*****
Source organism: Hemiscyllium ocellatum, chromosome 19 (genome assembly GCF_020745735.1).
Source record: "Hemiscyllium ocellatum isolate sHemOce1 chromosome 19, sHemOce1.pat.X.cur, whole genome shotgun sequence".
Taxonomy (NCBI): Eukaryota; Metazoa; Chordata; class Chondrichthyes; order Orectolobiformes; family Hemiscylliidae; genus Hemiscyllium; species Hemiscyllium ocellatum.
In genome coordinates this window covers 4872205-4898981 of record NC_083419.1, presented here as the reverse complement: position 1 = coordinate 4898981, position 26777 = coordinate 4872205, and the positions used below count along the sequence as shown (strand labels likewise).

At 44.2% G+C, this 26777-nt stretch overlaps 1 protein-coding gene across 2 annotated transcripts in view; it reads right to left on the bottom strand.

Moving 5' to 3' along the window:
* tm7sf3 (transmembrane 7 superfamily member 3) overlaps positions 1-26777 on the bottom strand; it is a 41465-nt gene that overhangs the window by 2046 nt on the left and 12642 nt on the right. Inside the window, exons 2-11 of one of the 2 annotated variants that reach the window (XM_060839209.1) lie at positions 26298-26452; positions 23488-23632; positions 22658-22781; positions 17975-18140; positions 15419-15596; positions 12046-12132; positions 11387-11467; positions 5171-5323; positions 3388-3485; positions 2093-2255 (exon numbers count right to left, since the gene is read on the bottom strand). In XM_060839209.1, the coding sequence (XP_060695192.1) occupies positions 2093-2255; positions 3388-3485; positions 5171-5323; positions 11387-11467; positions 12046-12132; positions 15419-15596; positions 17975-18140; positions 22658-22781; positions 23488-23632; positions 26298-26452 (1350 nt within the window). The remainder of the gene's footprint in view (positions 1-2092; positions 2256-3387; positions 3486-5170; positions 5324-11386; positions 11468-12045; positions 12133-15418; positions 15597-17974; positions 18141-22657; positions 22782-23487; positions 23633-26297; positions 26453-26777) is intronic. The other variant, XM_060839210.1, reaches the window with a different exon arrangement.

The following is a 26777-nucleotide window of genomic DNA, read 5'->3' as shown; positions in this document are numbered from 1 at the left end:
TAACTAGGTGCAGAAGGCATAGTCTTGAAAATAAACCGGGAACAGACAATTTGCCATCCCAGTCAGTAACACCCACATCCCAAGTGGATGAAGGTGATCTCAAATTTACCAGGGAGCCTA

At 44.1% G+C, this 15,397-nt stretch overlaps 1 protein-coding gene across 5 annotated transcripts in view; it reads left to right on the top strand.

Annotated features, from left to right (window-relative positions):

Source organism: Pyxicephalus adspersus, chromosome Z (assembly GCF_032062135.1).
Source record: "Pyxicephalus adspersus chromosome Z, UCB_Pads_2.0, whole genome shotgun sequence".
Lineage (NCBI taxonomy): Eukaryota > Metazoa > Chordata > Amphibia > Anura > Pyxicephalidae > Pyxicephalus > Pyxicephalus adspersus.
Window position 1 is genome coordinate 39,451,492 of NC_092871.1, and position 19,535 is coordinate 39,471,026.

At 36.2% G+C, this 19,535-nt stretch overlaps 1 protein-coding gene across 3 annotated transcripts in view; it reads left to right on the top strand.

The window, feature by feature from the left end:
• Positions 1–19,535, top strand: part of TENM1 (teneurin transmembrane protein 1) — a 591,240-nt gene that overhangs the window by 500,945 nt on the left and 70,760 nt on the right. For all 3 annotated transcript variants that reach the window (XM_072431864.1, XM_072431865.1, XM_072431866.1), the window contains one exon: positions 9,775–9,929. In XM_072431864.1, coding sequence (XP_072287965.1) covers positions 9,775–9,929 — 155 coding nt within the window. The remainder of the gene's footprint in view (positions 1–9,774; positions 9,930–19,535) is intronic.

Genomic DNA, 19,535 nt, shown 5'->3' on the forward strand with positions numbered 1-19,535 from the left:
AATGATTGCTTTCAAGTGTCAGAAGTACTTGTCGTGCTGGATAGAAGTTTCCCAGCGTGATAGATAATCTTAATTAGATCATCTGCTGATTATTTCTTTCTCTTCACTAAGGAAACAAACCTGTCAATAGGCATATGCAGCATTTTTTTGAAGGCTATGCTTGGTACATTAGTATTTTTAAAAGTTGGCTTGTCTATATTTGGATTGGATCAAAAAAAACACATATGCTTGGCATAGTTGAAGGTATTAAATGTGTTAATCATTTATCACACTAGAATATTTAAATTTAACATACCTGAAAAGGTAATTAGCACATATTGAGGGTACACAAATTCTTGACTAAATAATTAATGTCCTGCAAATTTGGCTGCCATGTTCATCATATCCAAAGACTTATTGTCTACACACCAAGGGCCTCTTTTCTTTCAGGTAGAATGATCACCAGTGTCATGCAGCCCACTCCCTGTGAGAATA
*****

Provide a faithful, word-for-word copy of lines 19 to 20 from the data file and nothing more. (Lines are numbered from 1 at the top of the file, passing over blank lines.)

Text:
Genomic DNA, 19,535 nt, shown 5'->3' on the forward strand with positions numbered 1-19,535 from the left:
AATGATTGCTTTCAAGTGTCAGAAGTACTTGTCGTGCTGGATAGAAGTTTCCCAGCGTGATAGATAATCTTAATTAGATCATCTGCTGATTATTTCTTTCTCTTCACTAAGGAAACAAACCTGTCAATAGGCATATGCAGCATTTTTTTGAAGGCTATGCTTGGTACATTAGTATTTTTAAAAGTTGGCTTGTCTATATTTGGATTGGATCAAAAAAAACACATATGCTTGGCATAGTTGAAGGTATTAAATGTGTTAATCATTTATCACACTAGAATATTTAAATTTAACATACCTGAAAAGGTAATTAGCACATATTGAGGGTACACAAATTCTTGACTAAATAATTAATGTCCTGCAAATTTGGCTGCCATGTTCATCATATCCAAAGACTTATTGTCTACACACCAAGGGCCTCTTTTCTTTCAGGTAGAATGATCACCAGTGTCATGCAGCCCACTCCCTGTGAGAATA